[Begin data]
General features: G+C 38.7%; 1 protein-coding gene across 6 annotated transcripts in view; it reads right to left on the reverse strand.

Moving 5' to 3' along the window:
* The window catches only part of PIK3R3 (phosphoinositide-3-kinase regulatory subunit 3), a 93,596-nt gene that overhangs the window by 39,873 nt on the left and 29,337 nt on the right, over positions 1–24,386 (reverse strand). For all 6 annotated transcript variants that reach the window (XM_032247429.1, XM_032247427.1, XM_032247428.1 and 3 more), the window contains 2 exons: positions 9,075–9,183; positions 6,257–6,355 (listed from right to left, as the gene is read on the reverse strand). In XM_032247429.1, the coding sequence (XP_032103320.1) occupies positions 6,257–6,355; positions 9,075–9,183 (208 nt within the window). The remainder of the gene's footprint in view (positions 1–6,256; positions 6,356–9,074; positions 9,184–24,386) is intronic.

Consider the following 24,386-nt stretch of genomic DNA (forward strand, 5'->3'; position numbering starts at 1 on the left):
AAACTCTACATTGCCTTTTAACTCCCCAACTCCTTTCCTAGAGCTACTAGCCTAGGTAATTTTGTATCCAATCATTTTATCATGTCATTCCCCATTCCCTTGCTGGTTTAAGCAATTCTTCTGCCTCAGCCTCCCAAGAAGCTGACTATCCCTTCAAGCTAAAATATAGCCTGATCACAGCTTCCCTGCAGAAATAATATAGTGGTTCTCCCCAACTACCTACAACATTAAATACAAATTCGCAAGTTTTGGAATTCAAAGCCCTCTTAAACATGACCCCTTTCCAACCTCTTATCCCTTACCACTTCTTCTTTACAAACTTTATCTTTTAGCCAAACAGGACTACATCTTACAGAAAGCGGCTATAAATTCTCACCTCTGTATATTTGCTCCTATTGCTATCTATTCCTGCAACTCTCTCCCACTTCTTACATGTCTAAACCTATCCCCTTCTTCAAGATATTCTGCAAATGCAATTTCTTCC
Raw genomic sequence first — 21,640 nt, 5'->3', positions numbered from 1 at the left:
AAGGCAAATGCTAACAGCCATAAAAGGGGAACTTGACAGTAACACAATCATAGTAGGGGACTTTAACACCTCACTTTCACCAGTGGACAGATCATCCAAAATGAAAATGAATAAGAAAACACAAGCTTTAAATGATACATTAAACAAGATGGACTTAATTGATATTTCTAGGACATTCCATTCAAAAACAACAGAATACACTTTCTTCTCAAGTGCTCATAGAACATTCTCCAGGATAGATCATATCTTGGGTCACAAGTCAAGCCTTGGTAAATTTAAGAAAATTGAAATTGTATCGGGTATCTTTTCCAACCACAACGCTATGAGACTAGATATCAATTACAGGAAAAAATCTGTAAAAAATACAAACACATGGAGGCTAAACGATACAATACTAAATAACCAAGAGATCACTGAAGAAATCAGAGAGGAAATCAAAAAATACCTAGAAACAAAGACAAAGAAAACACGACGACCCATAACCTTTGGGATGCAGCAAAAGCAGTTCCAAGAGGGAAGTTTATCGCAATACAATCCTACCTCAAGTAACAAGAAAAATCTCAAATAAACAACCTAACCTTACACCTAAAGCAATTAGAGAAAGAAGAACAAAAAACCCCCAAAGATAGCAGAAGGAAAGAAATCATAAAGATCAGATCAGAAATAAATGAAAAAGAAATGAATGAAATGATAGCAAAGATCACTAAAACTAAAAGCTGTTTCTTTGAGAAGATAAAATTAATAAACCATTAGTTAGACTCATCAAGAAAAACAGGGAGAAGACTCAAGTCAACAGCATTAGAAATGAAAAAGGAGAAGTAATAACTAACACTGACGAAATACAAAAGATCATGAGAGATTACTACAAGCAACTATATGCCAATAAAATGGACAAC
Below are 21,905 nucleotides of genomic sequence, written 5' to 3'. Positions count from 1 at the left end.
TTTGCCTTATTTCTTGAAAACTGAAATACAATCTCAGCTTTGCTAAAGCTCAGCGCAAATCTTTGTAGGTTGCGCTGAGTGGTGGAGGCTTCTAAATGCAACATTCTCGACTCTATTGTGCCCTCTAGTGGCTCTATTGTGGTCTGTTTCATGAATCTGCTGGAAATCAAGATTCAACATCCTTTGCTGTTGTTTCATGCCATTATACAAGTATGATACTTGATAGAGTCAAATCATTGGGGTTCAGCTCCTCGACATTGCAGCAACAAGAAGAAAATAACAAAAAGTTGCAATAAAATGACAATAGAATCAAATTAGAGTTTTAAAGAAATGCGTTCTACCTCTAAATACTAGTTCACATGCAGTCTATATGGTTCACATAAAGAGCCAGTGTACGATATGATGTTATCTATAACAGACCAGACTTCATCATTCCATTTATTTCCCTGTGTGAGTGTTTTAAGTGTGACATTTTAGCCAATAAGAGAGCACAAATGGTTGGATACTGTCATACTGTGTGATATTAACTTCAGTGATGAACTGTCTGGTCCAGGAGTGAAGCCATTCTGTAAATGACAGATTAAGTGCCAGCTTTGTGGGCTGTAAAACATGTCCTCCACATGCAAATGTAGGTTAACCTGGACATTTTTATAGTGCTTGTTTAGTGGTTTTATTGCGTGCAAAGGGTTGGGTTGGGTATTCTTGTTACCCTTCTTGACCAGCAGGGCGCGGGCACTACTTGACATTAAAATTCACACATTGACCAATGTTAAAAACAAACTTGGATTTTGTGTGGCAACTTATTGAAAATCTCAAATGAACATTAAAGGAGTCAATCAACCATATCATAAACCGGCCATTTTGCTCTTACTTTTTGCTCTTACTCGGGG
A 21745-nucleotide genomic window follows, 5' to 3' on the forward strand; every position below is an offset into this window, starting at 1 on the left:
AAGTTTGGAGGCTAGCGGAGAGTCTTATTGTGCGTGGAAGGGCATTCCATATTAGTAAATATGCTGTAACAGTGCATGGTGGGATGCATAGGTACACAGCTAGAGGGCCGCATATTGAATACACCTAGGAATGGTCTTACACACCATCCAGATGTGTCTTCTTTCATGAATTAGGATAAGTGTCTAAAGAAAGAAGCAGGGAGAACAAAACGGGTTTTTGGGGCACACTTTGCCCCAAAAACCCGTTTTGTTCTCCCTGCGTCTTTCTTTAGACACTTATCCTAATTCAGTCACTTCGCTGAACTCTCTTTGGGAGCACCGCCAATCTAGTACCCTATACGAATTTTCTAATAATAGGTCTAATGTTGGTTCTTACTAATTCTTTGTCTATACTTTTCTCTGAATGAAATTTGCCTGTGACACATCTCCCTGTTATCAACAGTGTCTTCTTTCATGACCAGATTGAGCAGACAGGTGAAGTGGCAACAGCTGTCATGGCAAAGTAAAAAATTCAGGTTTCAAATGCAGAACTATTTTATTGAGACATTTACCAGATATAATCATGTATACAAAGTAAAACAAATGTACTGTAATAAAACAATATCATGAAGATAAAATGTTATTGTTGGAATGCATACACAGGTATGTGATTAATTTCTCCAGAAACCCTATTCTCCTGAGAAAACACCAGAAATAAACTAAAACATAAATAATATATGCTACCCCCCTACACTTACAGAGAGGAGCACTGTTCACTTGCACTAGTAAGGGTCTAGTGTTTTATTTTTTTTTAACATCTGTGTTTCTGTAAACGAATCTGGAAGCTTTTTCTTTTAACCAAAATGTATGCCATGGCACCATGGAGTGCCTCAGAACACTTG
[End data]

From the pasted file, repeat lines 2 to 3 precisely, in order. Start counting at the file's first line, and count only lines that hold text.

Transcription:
Moving 5' to 3' along the window:
* The window catches only part of PIK3R3 (phosphoinositide-3-kinase regulatory subunit 3), a 93,596-nt gene that overhangs the window by 39,873 nt on the left and 29,337 nt on the right, over positions 1–24,386 (reverse strand). For all 6 annotated transcript variants that reach the window (XM_032247429.1, XM_032247427.1, XM_032247428.1 and 3 more), the window contains 2 exons: positions 9,075–9,183; positions 6,257–6,355 (listed from right to left, as the gene is read on the reverse strand). In XM_032247429.1, the coding sequence (XP_032103320.1) occupies positions 6,257–6,355; positions 9,075–9,183 (208 nt within the window). The remainder of the gene's footprint in view (positions 1–6,256; positions 6,356–9,074; positions 9,184–24,386) is intronic.